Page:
Thursday, 31 May 2007

An Adventure Begins!


We are travelling down to Brest by train as Chief Patissier feels it might be too onerous to drive such a distance. Far easier to go by train than trying to navigate ourselves through the desolate uncharted wilds of Finistere and risk getting horribly lost in some God forsaken hamlet where only an obscure Gallo dialect is spoken. Finistere has always been a somewhat backward disreputable and barbaric area of Brittany.

I am inordinately pleased at the prospect of travelling by train although I have little previous experience of that mode of transport having to the best of my knowledge only ever utilized it twice before, both times as a very small child. Once, having stowed away in a laundry hamper to Calais and the second on the return journey to Bordeaux in the luggage wagon accompanied by a somewhat elderly gendarme. I seem to remember the return journey being far less comfortable. However I sincerely doubt whether Chief Patissier and I will be travelling as luggage. I understand they have rather fine first class carriages which travel between Paris and Nice but whether we will be able to avail ourselves of this level of service on the Rennes to Brest route is, I am certain, an entirely different matter.

I am in a vexing position of great indecisiveness regarding what I might require for the sojourn. I will of course need to equip my self with suitable travelling clothes but as we are to be away for two nights I am at a loss as to whether I might require two sets of full evening dress , we shall naturally dress for dinner. Or whether one will suffice.

Finistere is, by reputation ,incredibly generously endowed in terms of annual precipitation, so much so it makes the Cotes D’Armor seem positively arid by comparison! Added to which Brest is notoriously windswept and therefore warmer clothing may be sensible even for this time of year. I have no intention of packing my galoshes, however as I am sure Brest has perfectly respectable pavements and I have no intention of cavorting about in the mud.

We are leaving the chateau and children under Madame Grognonne’s direction and, providing that youngest does not yet again attempt to dismantle the engine of the motorcar unsupervised, I am sure all will be well. Madame Grognonne has promised to ensure all firearms are kept out of the children’s grasp and Chief Patissier has ordered very specific instructions regarding their archery practise in our absence to avoid any possibility of accidental damage to his portrait. Sensible precautions on his part I am sure however, I find It is incredible how resourceful small children can be and who can say what we shall discover when we return. He did not after all forbid the use of firecrackers in the salle and accidents will happen even in the best regulated households I fear.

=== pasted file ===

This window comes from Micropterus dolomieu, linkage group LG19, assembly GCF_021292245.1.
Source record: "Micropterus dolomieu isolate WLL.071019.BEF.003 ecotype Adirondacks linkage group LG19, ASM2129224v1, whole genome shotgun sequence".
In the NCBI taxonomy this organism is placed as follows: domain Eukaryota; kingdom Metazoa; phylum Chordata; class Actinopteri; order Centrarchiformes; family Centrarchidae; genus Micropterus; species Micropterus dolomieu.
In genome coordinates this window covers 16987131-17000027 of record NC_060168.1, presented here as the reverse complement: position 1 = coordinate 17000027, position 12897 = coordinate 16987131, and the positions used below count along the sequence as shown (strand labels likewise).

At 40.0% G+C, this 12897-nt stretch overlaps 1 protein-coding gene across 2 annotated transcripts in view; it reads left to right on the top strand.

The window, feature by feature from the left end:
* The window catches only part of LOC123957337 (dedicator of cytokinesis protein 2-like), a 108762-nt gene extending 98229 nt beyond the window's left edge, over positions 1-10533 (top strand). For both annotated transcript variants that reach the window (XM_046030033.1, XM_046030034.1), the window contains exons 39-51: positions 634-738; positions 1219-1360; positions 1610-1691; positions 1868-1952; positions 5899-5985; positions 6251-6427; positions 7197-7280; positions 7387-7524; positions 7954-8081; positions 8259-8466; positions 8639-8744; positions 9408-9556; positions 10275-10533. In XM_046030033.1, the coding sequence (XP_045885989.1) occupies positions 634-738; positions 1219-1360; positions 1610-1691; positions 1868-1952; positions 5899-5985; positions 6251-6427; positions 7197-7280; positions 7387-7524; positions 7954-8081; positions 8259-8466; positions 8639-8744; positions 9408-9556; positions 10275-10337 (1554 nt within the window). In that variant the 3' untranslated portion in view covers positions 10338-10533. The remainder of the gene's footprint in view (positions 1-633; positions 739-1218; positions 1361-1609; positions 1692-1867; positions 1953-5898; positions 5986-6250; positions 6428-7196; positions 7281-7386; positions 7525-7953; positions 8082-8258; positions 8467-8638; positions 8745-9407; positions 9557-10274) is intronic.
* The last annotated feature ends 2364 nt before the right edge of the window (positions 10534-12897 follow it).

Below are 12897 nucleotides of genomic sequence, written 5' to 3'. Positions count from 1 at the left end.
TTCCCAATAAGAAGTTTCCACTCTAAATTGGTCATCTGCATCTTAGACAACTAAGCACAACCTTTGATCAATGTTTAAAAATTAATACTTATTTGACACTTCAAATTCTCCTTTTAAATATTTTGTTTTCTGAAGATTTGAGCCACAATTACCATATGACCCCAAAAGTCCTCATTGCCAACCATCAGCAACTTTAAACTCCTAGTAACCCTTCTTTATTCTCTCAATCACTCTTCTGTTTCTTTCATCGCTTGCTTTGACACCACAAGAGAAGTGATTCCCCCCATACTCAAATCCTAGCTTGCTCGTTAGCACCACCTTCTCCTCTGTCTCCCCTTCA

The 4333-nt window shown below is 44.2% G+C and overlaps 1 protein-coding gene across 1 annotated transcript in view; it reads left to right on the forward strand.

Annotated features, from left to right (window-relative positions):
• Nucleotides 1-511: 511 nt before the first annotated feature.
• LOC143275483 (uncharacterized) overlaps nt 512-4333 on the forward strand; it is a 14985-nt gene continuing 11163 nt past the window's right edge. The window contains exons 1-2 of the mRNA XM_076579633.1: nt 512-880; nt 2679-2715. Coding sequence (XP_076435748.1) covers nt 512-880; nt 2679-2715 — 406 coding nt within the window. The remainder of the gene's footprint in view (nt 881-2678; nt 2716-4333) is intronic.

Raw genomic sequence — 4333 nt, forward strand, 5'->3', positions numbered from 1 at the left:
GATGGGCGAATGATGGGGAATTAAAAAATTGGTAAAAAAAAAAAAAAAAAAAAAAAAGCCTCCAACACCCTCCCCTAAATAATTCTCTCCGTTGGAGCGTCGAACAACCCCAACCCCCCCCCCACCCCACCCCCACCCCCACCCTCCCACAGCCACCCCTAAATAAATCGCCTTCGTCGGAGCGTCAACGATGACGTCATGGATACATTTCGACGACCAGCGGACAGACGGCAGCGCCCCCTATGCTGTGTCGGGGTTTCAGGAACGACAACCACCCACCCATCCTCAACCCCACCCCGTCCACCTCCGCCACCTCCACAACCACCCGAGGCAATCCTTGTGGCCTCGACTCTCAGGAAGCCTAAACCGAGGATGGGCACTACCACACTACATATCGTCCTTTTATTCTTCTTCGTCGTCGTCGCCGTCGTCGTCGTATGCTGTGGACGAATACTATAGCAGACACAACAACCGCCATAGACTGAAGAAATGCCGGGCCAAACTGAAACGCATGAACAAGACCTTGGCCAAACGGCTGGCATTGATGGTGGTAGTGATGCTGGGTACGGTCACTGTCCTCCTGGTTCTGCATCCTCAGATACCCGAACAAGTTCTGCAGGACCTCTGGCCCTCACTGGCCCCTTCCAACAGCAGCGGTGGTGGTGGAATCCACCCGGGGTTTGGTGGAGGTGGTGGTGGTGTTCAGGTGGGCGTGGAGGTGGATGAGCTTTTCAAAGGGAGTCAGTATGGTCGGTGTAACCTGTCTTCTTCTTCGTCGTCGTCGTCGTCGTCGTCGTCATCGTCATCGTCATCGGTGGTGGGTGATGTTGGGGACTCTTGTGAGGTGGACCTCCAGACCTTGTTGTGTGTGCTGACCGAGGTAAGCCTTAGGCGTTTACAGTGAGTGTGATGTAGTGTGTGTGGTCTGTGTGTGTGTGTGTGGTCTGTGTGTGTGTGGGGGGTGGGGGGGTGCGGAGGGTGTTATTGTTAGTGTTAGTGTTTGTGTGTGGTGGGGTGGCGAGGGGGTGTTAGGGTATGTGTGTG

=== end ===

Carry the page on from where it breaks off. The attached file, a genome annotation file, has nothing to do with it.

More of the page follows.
It is for such a reason I have been very clear with both Madame Grognonne and Jacques previously known as Henri, that if the weather proves to be inclement whilst we are away that they are, at the first sign of a storm to seek out Loic and ensure he is safely stowed indoors. With his reaction to loud bangs it is quite possible without such precautions ,should it become thunderous I may return to discover him rigid and sopping wet having been caught unawares and rooted to the spot , unnoticed in some neglected corner of the garden for the entire duration of our absence. The poor man having given an arm and a leg to his country I think it is the least we can do , added to which having had Madame |Grognonne struck by lightening twice I think to allow a second member of my household to suffer the same fate might well be considered to improvident.

Having recently reviewed the household finances Chief patissier has also taken the precaution to speak with our local bar tabac and wine merchants and left strict instructions that under no circumstances is Jacques, previously known as Henri, to purchase either Absinthe or Cognac on our household account whilst we are away. He had every intention of taking the cellar key with him for safe keeping but I pointed out that should there be some sort of emergency, access might be needed to the cognac for medicinal purposes and he therefore relented reluctantly. I must say I find his attitude a trifle excessive on this point after al lit isn’t as if Jacque, formally known as Henri , is likely to use the alcohol for any thing other than horse liniment is it?